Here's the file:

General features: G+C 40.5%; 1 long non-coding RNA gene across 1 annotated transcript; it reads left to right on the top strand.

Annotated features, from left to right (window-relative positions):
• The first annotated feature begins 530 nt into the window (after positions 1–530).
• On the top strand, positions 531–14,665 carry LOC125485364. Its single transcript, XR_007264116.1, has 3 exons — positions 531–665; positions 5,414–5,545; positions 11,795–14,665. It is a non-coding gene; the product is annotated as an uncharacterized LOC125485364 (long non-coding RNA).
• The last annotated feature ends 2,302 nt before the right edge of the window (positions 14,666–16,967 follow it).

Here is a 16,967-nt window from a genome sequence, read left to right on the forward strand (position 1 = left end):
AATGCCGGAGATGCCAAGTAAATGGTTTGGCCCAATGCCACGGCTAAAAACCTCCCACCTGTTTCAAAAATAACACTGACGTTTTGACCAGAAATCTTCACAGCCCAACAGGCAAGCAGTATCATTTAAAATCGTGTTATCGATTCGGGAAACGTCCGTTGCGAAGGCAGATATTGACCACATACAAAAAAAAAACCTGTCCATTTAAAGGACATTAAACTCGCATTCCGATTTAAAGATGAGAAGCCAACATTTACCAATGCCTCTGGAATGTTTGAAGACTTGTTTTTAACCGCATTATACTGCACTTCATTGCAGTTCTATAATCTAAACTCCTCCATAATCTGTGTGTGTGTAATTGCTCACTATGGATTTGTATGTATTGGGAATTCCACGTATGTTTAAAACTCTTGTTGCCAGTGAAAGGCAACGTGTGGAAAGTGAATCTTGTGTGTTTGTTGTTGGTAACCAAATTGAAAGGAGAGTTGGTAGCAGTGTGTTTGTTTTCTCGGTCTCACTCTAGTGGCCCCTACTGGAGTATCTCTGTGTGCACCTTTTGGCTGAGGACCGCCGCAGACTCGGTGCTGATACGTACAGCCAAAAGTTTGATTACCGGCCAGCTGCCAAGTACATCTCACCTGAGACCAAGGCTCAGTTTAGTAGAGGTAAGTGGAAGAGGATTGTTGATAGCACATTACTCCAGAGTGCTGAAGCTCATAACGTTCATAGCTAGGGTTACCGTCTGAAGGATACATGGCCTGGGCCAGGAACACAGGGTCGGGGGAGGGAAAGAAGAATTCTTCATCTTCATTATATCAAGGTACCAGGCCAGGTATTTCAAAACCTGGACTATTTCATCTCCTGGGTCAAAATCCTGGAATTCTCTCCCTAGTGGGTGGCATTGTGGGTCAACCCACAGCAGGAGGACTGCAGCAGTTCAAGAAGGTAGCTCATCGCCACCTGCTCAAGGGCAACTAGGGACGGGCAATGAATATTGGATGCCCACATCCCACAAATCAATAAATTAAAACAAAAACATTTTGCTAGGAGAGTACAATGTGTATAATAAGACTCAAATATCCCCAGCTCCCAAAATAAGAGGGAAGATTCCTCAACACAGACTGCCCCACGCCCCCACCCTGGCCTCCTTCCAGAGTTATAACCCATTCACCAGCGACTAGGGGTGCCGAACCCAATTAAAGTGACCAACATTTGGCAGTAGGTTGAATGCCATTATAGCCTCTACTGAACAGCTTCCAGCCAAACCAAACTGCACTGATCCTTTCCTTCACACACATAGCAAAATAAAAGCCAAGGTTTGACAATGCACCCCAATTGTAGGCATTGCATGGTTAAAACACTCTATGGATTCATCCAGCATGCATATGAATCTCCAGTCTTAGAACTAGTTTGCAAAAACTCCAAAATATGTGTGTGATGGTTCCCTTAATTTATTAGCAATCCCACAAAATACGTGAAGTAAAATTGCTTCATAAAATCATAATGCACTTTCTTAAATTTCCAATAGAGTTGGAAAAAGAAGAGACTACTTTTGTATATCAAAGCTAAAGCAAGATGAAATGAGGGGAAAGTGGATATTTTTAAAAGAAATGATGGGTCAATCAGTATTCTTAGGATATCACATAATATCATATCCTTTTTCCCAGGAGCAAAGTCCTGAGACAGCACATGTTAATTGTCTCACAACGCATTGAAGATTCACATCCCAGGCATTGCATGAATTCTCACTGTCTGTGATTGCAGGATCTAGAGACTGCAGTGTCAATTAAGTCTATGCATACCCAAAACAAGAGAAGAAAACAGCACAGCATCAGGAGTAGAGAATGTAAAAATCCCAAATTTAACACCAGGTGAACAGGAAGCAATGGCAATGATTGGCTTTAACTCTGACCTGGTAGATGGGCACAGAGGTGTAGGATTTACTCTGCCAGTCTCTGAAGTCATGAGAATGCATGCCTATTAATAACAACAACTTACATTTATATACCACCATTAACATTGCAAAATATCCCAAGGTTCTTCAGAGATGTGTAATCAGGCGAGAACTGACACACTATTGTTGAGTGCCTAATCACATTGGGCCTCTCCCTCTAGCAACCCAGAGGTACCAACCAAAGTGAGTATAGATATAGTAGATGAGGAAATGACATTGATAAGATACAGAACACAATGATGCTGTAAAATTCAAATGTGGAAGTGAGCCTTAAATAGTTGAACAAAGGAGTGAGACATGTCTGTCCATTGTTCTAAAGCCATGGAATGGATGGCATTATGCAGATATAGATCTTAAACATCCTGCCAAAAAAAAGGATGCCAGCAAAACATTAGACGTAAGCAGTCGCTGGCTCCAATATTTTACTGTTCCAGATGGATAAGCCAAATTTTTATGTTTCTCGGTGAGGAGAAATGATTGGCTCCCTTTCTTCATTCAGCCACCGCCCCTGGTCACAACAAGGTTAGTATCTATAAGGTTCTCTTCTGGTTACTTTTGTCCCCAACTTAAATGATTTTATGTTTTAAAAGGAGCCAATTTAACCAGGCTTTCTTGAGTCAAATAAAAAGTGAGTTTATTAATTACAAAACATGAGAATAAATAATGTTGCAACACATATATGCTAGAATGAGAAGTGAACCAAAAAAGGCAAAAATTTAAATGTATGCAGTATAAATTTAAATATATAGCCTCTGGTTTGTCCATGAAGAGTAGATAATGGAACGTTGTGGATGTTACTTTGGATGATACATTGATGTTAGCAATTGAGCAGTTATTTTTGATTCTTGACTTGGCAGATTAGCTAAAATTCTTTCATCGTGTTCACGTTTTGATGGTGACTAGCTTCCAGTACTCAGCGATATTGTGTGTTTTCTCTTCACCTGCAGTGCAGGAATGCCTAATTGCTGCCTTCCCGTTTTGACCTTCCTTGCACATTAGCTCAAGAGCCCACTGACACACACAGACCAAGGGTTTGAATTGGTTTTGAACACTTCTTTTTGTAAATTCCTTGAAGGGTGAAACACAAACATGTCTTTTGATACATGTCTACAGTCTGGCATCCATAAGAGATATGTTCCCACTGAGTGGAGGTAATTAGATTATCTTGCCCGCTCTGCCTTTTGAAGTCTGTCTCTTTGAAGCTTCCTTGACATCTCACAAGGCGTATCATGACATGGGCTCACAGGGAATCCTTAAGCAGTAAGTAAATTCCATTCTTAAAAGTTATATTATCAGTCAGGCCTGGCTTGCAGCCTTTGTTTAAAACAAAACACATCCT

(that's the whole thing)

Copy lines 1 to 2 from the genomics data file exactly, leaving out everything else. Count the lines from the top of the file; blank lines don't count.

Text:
General features: G+C 40.5%; 1 long non-coding RNA gene across 1 annotated transcript; it reads left to right on the top strand.

Annotated features, from left to right (window-relative positions):